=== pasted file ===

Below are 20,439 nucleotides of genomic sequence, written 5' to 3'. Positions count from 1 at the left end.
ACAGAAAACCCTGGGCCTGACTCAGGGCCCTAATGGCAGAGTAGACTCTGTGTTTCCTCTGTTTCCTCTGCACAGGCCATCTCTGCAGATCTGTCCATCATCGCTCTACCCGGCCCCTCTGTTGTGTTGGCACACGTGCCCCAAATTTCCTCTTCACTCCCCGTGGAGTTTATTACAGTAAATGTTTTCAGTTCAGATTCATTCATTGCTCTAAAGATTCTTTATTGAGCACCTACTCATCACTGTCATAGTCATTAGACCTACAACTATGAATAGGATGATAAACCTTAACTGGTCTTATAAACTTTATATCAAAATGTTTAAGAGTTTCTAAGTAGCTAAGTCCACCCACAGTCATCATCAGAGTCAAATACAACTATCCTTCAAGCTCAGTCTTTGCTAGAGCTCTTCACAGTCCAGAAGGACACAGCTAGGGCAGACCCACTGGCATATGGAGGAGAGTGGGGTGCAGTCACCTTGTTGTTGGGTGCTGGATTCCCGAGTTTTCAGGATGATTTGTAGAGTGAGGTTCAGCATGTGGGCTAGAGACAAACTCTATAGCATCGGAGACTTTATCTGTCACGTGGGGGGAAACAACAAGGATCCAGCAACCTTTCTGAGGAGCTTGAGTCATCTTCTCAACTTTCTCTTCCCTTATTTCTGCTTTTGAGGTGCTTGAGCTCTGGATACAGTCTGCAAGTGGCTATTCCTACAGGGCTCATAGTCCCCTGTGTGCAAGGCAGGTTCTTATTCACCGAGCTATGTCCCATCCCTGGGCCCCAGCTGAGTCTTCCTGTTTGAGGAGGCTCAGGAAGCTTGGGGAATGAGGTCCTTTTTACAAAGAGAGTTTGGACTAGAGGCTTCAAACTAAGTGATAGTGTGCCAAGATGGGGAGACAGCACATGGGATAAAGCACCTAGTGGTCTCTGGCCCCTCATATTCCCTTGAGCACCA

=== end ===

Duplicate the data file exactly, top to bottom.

Below are 20,439 nucleotides of genomic sequence, written 5' to 3'. Positions count from 1 at the left end.
ACAGAAAACCCTGGGCCTGACTCAGGGCCCTAATGGCAGAGTAGACTCTGTGTTTCCTCTGTTTCCTCTGCACAGGCCATCTCTGCAGATCTGTCCATCATCGCTCTACCCGGCCCCTCTGTTGTGTTGGCACACGTGCCCCAAATTTCCTCTTCACTCCCCGTGGAGTTTATTACAGTAAATGTTTTCAGTTCAGATTCATTCATTGCTCTAAAGATTCTTTATTGAGCACCTACTCATCACTGTCATAGTCATTAGACCTACAACTATGAATAGGATGATAAACCTTAACTGGTCTTATAAACTTTATATCAAAATGTTTAAGAGTTTCTAAGTAGCTAAGTCCACCCACAGTCATCATCAGAGTCAAATACAACTATCCTTCAAGCTCAGTCTTTGCTAGAGCTCTTCACAGTCCAGAAGGACACAGCTAGGGCAGACCCACTGGCATATGGAGGAGAGTGGGGTGCAGTCACCTTGTTGTTGGGTGCTGGATTCCCGAGTTTTCAGGATGATTTGTAGAGTGAGGTTCAGCATGTGGGCTAGAGACAAACTCTATAGCATCGGAGACTTTATCTGTCACGTGGGGGGAAACAACAAGGATCCAGCAACCTTTCTGAGGAGCTTGAGTCATCTTCTCAACTTTCTCTTCCCTTATTTCTGCTTTTGAGGTGCTTGAGCTCTGGATACAGTCTGCAAGTGGCTATTCCTACAGGGCTCATAGTCCCCTGTGTGCAAGGCAGGTTCTTATTCACCGAGCTATGTCCCATCCCTGGGCCCCAGCTGAGTCTTCCTGTTTGAGGAGGCTCAGGAAGCTTGGGGAATGAGGTCCTTTTTACAAAGAGAGTTTGGACTAGAGGCTTCAAACTAAGTGATAGTGTGCCAAGATGGGGAGACAGCACATGGGATAAAGCACCTAGTGGTCTCTGGCCCCTCATATTCCCTTGAGCACCA